The Problem with the Wedding Industry
Aside from this, I see a problem with the whole wedding industry, one that spotlights the celebration and all the fun components of weddings, so when you think of wedding, you think rings, cake, flowers, dancing, dress, décor, and more. Whether you have a 6-month or 2-year engagement, your engagement period is solely focused on plan plan planning for the big day.
But amidst all the glitz and glamour of getting swept into the idea of engagement parties, registering, trying on wedding dresses, and choosing bridesmaid gowns, the true focus of a wedding is lost. A wedding is a by-product of the most important part of the “big day” – a wedding is simply a celebration of the most important thing to celebrate, a couple’s marriage. Their commitment possibly to God, definitely to each other, and deciding to come together to share their lives forever.
Dreaming of a Wedding…
I never thought of all of this when I was a kid, but I somehow, subconsciously, must have known this. How can you dream of your wedding when you need to understand who your spouse will be first? Isn’t the most important piece of the wedding puzzle your significant other? And without him or her, how can you concoct this dream wedding when the wedding is just a result of celebrating your commitment to this person?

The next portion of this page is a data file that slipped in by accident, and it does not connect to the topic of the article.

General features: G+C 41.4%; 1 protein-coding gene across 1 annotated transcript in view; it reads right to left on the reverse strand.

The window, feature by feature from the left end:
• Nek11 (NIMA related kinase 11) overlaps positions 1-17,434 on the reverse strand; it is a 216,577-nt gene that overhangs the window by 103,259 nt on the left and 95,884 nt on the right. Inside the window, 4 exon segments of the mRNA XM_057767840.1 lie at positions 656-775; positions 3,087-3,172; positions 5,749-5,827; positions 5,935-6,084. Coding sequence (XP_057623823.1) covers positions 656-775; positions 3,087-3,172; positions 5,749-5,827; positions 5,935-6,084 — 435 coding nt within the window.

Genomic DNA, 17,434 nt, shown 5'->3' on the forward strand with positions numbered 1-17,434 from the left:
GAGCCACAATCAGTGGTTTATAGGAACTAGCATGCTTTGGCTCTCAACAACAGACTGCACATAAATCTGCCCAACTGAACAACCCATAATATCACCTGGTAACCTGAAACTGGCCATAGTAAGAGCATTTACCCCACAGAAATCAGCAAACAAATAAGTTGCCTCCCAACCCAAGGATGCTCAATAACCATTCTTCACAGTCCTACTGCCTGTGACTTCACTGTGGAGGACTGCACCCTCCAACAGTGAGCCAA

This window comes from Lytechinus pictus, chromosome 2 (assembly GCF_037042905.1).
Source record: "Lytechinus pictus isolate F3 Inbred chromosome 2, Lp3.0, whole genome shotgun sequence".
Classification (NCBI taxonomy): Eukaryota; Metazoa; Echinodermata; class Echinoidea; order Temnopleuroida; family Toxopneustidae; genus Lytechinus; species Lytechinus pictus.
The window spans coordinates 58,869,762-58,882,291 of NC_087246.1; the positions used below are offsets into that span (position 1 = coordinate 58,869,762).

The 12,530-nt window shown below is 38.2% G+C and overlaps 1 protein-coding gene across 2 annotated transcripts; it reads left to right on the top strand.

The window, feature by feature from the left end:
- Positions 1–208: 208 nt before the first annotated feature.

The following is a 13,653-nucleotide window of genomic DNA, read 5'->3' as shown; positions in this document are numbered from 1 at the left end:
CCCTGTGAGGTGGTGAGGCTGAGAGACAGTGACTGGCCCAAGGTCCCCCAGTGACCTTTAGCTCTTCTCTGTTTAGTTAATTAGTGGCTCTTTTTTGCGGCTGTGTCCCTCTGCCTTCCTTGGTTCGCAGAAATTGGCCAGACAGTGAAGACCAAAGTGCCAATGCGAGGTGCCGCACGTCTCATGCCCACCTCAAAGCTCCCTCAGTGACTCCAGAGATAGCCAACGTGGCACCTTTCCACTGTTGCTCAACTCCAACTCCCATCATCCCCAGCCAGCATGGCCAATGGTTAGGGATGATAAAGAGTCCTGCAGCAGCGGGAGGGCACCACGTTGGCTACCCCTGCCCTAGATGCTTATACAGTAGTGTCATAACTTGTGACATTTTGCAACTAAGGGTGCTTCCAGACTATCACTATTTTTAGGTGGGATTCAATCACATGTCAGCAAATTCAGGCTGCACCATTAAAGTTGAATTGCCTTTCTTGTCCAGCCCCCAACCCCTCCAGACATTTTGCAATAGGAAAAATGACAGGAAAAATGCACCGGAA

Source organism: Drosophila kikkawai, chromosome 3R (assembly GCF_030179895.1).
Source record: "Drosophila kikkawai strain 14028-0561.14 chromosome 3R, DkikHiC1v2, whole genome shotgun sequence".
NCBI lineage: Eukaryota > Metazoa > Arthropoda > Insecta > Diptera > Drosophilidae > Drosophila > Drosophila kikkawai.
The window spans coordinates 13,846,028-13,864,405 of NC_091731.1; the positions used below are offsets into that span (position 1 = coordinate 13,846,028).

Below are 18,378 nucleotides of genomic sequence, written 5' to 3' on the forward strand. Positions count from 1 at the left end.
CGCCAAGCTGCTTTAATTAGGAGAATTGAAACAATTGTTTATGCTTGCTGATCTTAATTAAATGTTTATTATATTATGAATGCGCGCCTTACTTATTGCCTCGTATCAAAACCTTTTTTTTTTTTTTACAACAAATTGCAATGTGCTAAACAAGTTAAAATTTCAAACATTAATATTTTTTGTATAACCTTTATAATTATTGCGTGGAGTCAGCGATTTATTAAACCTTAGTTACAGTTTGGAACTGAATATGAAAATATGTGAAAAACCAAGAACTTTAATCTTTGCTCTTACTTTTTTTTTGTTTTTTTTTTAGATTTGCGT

The Rush for Fun Shiny Things
I think people can rush into an engagement because it’s the next fun, shiny thing to do after you’ve been in a relationship; I think people get caught up in the wrong aspects of engagement and wedding planning.
Instead of flashing through your engagement, preoccupied with guest lists, financials, and white or ivory (always choose ivory!), people should focus on their relationship. Your engagement, of course, must involve wedding planning, but that shouldn’t be the sole focus. The couple should focus on understanding themselves as a couple, learning about and considering the implication of marriage, speaking to established couples, a religious leader, or people in your church community, if that applies to you.
Whether you’re a parent, adolescent, are engaged, single, or married, I would encourage you to consider the difference between a wedding and marriage, the difference between a celebration and a sacrament, and encourage your kids or young girls to dream about actual future accomplishments that lie ahead in their future. Because getting married is not a triumph, but pursuing education, higher education, and a fulfilling career are all certainly achievements to strive for.
More emphasis, excitement, and congratulations seem to go towards a newly engaged couple over the new graduate, the girl who put herself through community college, living at home to pay for college, and working three jobs to work her butt off to graduate from law school. Let’s show our excitement for the engaged couples in our lives while putting more emphasis on the actual milestones that are true achievements.